The clear, dark skies of the Kimberley have enabled a remarkably intimate knowledge of cosmic events by some Djaru people. Jack Jugarie described a rare meteoric phenomenon that produces sound and vibration. Such events are known to occur when meteors cause sonic booms. Remarkably, this rare phenomenon is not only known, but was even given the name "Coolungmurru".

Wolfe Creek crater (Figure 7) is open to the public and we encourage you to visit the site, but please respect the land and the Traditional Owners: leave nothing but footprints, take nothing but photos, and kill nothing but time.

Figure 7. Eastern stars rising above the crater. Extract from time-lapse sequence, August 2010 copyright James Athanasou.

About John Goldsmith

John is a PhD candidate at the International Centre for Radio Astronomy at Curtin University in Perth, Western Australia and a member of the Aboriginal Astronomy Project who is investigating the way in which Aboriginal sky knowledge is being documented, shared, and communicated.

As part of his fieldwork to Wolfe Creek Crater in August 2010, he visited the Billiluna Community and the Kururrungku Catholic Education Centre, as part of the CSIRO ‘Scientists in Schools’ initiative. Billiluna is the nearest community to Wolfe Creek crater. The school visit enabled a discussion about astronomy and the importance of the crater. The interest shown by school children is clearly evident in their interaction with a photo of Wolfe Creek Crater (Figure 8).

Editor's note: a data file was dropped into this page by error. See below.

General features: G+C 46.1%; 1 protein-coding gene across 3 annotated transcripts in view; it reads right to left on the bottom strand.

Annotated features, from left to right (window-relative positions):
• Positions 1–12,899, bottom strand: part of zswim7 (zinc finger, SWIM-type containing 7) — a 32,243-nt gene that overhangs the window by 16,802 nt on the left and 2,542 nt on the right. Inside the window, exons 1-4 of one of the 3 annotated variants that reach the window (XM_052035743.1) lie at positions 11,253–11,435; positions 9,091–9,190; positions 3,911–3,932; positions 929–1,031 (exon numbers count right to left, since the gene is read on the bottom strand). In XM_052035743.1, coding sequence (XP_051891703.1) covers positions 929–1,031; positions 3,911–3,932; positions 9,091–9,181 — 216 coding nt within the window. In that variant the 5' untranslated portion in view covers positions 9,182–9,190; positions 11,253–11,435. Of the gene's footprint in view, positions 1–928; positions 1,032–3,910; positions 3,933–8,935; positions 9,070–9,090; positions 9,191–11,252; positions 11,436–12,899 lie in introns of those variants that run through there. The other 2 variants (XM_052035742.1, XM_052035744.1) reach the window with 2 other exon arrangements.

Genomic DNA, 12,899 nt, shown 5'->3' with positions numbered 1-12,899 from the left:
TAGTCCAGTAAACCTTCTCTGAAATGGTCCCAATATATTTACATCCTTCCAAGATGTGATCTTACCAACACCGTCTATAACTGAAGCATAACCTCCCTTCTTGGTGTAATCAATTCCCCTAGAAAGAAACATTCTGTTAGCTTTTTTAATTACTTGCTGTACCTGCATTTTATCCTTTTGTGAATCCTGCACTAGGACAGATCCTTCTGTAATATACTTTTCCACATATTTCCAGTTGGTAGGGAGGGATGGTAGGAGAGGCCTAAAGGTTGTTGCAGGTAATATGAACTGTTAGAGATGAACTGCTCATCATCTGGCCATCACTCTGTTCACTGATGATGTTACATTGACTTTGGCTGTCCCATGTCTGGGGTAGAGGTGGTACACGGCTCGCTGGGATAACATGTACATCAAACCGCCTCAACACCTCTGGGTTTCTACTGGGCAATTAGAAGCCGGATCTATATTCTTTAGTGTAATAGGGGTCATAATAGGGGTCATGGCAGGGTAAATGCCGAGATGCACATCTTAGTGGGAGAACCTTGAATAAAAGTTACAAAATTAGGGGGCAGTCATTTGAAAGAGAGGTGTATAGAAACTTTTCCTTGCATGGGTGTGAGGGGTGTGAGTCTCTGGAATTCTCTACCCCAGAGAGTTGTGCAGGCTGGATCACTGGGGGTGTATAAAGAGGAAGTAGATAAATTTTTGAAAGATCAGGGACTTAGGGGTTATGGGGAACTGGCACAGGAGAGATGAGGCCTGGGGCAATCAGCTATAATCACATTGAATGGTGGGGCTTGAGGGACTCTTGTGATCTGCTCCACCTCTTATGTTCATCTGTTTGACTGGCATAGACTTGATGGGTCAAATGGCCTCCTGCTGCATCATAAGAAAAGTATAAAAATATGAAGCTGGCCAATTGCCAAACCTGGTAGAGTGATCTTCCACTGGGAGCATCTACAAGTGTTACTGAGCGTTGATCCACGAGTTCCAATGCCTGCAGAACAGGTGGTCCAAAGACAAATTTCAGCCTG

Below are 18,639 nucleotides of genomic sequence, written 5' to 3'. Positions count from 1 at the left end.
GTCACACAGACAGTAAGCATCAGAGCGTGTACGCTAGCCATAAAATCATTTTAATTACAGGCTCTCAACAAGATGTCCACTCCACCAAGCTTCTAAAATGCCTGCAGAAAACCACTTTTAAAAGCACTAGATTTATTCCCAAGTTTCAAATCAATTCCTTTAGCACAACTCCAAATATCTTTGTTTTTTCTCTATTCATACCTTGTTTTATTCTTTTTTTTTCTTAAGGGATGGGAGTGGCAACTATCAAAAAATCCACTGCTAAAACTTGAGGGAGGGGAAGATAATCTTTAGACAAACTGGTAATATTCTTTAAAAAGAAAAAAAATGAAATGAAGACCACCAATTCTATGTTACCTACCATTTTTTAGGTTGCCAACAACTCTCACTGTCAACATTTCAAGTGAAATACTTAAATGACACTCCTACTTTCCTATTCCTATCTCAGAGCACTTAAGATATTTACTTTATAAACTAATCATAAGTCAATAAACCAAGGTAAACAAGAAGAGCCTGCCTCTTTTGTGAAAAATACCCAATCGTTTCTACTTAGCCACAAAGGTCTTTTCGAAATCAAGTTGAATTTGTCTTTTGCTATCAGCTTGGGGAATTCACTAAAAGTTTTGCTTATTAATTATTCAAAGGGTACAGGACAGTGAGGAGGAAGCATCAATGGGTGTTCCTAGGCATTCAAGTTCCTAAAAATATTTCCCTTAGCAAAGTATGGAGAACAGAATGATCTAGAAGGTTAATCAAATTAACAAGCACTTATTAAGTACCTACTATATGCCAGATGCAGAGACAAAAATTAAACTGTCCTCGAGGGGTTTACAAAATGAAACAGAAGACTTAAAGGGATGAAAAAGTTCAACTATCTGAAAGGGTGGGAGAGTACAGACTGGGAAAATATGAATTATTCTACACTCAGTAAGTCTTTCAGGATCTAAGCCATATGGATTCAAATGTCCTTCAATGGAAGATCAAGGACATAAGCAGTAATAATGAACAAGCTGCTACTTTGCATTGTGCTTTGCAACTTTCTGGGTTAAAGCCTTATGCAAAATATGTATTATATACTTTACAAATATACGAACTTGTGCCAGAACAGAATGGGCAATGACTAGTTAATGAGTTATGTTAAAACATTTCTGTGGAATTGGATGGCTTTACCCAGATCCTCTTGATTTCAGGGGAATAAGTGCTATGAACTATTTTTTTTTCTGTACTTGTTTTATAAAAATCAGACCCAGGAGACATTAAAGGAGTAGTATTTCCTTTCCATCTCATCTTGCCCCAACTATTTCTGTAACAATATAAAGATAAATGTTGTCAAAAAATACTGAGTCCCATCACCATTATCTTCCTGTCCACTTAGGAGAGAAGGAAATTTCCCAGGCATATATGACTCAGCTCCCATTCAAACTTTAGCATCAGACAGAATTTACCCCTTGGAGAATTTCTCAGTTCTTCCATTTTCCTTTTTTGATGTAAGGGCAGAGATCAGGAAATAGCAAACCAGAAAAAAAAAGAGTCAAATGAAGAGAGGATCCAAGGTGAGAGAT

Figure 8: Students relating to Wolfe Creek Crater, Billuluna.

His doctoral research is based on a highly successful Yamaji Art and ICRAR collaboration, which resulted in the development of the “Ilgarijiri, Things Belonging to the Sky” exhibition, which featured astronomically themed Aboriginal artwork. The exhibition was featured at Geraldton, Perth (Curtin University), Canberra (AIATSIS), and Cape Town, South Africa. There are current plans for the first U.S. exhibition in Washington. John's research also involves compiling and presenting documentation about Wolfe Creek Crater and Aboriginal knowledge and beliefs relating to the crater. The emphasis of the research is about the documentation, communication and sharing of Aboriginal astronomical knowledge in contemporary society.

We respectfully acknowledge the Djaru People and Elders, both past and present.